It’s kind of weird to think of The Incredible Hulk, the show featuring its lead character traveling from town to town looking to avoid trouble but always finding it, is the first we’ve watched to really engage with ongoing stories. This is the most procedural-y premise of the lot and yet it manages to nicely weave in McGee and Banner’s histories in a simple but effective fashion. As some of you have touched on, Hulk is surprisingly adept at getting inside the head of its Banner, but this episode reflects that kind of muted touch in the characterization of McGee as well. This really does feel like a two-hander (or I guess a three-hander if we include Big Ugly) about men looking for answers so they can finally rest.
In general, surprising is a fine word to describe this show. It’s so earnest, yet never careens into cheesy or obnoxious territory, nor does it ever feel especially self-serious. The newspaper plot is pretty silly, but Arnold’s behavior walks right up to the stupid barrier without ever going over it. The women are sort of stuck in that weird 1980s place where it’s supposed to be cool and progressive that they’re professionally successful but the show cannot help but put them in jeopardy because that’s just how it is, or something. But even there, the representation of the women isn’t anywhere near the more embarrassing things of the time.
Who would have guessed that the show about a green dude smashing stuff would be the the most assured and well-constructed?
Whitney: Les, you made a good point about how The Hulk is generally one of the most tragic of the more popular super heroes and I think this episode and this show as a whole did well to represent that side of the character. This is a man who can’t control himself as soon as he gets emotional, so he takes hold of what little control he does have over his existence by making sure he is never discovered. His story has a tinge of Sisyphus’ fate to it, always experiencing an uphill battle hoping that one day there is a solution but consistently having to start over. Bixby does a better than average job of portraying what David has to deal with and his performance was probably the most pleasantly surprising part of the episode.
I was really hoping when the two girls were introduced early on that they would come close to passing the Bechdel Test but alas, not even close. However for an episode that aired more than 30 years ago their portrayal was probably the best anyone could hope for all things considered. As soon as they realized what would happen to their hard-earned and successful business if the pictures were released they took initiative and went down to the Register themselves to get them back. True, in the end David saved the day, but both girls were part of the story throughout and occupied a space just far enough on the right side of the “damsels-in-distress” line that it made them seem like more fleshed out characters for a pair that were presumably only in one episode.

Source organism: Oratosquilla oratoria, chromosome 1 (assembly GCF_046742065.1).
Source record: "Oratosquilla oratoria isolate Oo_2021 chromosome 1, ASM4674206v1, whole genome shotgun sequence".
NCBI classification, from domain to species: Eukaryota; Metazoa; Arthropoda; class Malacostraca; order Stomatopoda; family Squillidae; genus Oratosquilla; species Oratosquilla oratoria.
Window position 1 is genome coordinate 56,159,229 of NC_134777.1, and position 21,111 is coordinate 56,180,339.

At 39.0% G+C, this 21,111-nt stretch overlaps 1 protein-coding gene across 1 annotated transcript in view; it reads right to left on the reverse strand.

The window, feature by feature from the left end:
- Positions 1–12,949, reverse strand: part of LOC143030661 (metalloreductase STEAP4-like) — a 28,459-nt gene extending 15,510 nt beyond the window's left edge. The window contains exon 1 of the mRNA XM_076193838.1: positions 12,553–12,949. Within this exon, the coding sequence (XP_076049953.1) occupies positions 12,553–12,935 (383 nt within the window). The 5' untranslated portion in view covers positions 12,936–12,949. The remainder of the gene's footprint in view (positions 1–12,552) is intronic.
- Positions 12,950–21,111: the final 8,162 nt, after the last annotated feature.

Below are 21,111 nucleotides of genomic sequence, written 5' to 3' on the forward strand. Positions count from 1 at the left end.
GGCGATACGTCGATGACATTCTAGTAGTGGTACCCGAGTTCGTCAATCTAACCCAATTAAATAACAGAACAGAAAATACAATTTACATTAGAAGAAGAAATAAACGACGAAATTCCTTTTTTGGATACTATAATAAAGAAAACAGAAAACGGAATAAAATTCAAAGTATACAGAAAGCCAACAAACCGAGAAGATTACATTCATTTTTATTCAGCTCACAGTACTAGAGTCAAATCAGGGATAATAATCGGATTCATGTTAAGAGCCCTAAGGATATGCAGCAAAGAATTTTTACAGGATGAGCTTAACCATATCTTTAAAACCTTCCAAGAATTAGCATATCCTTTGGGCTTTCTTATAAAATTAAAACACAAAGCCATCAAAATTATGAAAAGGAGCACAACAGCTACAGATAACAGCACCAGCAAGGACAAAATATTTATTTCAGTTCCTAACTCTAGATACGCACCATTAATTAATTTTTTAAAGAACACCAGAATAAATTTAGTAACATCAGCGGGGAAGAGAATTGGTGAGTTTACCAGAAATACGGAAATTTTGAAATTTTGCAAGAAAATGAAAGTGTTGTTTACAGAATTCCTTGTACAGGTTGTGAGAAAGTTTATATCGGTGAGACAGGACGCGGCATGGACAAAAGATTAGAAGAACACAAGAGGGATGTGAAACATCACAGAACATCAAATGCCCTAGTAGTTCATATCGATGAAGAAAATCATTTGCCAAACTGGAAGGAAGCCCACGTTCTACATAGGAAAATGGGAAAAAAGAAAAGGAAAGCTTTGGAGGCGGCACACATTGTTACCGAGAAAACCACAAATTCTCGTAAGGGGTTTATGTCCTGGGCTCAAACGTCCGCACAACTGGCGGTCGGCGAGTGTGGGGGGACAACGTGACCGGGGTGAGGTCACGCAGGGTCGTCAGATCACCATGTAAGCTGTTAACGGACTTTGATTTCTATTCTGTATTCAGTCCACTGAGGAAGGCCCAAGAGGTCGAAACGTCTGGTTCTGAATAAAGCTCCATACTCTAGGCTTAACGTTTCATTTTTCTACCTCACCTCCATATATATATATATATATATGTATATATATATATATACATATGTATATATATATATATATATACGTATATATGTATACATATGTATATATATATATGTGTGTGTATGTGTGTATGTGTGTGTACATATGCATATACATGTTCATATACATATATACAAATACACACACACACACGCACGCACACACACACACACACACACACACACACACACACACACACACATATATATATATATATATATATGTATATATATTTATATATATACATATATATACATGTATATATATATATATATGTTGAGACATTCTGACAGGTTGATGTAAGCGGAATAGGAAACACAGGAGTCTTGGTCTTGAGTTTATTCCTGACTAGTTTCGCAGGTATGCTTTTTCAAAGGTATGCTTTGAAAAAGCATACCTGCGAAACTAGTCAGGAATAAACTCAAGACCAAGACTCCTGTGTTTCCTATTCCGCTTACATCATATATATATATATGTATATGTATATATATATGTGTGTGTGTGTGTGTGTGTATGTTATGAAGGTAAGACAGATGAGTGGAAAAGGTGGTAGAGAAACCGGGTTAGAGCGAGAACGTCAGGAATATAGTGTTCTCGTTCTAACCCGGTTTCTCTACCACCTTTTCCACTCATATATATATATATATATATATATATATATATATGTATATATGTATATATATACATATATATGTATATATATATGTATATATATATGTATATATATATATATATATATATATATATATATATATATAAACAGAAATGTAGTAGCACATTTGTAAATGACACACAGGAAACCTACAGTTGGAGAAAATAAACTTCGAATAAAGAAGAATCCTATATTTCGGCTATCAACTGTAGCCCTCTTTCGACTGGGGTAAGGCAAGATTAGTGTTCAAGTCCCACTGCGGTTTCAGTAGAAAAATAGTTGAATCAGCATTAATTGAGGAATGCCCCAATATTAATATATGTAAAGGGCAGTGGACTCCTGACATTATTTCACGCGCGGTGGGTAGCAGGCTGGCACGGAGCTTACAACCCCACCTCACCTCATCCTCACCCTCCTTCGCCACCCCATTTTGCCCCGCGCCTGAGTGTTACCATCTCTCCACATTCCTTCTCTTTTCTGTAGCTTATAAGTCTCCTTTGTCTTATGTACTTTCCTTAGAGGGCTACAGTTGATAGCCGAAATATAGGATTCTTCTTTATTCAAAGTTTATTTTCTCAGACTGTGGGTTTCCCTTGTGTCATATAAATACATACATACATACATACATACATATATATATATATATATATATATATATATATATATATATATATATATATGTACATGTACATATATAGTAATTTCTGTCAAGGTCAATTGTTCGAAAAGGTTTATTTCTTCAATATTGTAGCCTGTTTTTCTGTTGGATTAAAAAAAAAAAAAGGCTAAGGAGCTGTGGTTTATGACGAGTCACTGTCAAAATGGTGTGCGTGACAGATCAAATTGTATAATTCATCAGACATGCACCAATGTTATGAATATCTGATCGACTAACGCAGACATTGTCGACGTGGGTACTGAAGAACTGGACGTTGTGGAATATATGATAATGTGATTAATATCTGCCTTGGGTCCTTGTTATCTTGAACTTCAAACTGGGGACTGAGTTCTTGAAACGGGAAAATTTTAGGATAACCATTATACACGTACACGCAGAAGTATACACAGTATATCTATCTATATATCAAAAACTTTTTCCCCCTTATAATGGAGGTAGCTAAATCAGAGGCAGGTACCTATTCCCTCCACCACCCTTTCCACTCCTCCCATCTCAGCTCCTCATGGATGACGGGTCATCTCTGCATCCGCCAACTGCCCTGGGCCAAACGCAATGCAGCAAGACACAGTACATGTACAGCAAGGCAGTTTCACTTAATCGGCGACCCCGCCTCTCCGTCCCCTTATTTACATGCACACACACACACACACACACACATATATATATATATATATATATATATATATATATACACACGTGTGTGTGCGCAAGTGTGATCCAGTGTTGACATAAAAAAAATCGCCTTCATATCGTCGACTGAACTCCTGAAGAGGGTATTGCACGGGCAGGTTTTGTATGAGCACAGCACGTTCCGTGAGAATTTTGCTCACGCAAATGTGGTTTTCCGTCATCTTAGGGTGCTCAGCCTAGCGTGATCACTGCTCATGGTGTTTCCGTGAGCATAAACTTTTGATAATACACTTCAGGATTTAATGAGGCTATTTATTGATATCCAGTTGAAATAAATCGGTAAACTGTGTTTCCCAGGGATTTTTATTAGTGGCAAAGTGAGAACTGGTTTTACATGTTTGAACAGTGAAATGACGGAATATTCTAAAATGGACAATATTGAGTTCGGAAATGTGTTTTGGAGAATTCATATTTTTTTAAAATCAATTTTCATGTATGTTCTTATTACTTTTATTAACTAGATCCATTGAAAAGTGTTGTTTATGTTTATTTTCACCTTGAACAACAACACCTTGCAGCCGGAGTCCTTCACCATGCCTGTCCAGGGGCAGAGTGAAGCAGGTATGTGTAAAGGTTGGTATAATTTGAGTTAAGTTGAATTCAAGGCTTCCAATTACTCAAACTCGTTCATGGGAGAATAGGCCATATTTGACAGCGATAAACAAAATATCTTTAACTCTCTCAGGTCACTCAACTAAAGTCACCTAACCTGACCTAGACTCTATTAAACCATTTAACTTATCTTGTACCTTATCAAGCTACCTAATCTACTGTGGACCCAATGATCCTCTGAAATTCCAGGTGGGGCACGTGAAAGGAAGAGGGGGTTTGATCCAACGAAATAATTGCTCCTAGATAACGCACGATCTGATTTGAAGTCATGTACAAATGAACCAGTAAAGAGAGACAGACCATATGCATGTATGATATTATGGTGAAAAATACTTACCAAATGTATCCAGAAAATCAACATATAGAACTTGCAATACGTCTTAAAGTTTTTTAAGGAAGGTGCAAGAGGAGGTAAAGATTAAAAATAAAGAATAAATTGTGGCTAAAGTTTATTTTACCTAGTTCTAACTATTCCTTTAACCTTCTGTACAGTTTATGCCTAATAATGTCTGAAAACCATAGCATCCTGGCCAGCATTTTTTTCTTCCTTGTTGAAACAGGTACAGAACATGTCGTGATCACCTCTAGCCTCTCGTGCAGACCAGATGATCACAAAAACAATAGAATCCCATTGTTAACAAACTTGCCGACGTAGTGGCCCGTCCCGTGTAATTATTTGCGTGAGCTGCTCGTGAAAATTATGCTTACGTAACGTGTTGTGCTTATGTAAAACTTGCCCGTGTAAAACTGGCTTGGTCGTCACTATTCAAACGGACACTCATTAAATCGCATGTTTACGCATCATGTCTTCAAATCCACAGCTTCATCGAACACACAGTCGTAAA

What I think I liked most about the plot was that even with David saving the day, he isn’t an outright hero of the story in any sort of traditional manner. He only volunteered to go after the copy plate once he realized that one of his pictures had been chosen to run the next day, revealing his identity in the process. Wanting to help the girls solve their problems is one thing, putting himself into unnecessarily risky situations to assist people he barely knows is something entirely different. In the end he chooses to help but from a partially selfish place. Again, Bixby was able to emote these mixed feelings almost to a T, rounding David out as a character even without the benefit of a more serialized structure. I was looking forward to this episode the most out of the shows we’ve discussed so far and I wasn’t disappointed. I even laughed at most of the campy pieces like McGee having a tranquilizer gun on his desk at the ready. All in all, one of the most well confident shows we’ve watched both in the way it treated each character and how it balanced plot and substance with some goofy moments.
Plus, I got to yell “It’s Lou Ferrigno!” at my TV once or twice, which is always a bonus.
The superhero roundtable finishes up next week with The Flash and “The Trickster,” (S1E12, Amazon Instant). After that we’ll be adopting our secret identities to come up with a new roundtable topic, which you’ll be hearing about in the near future.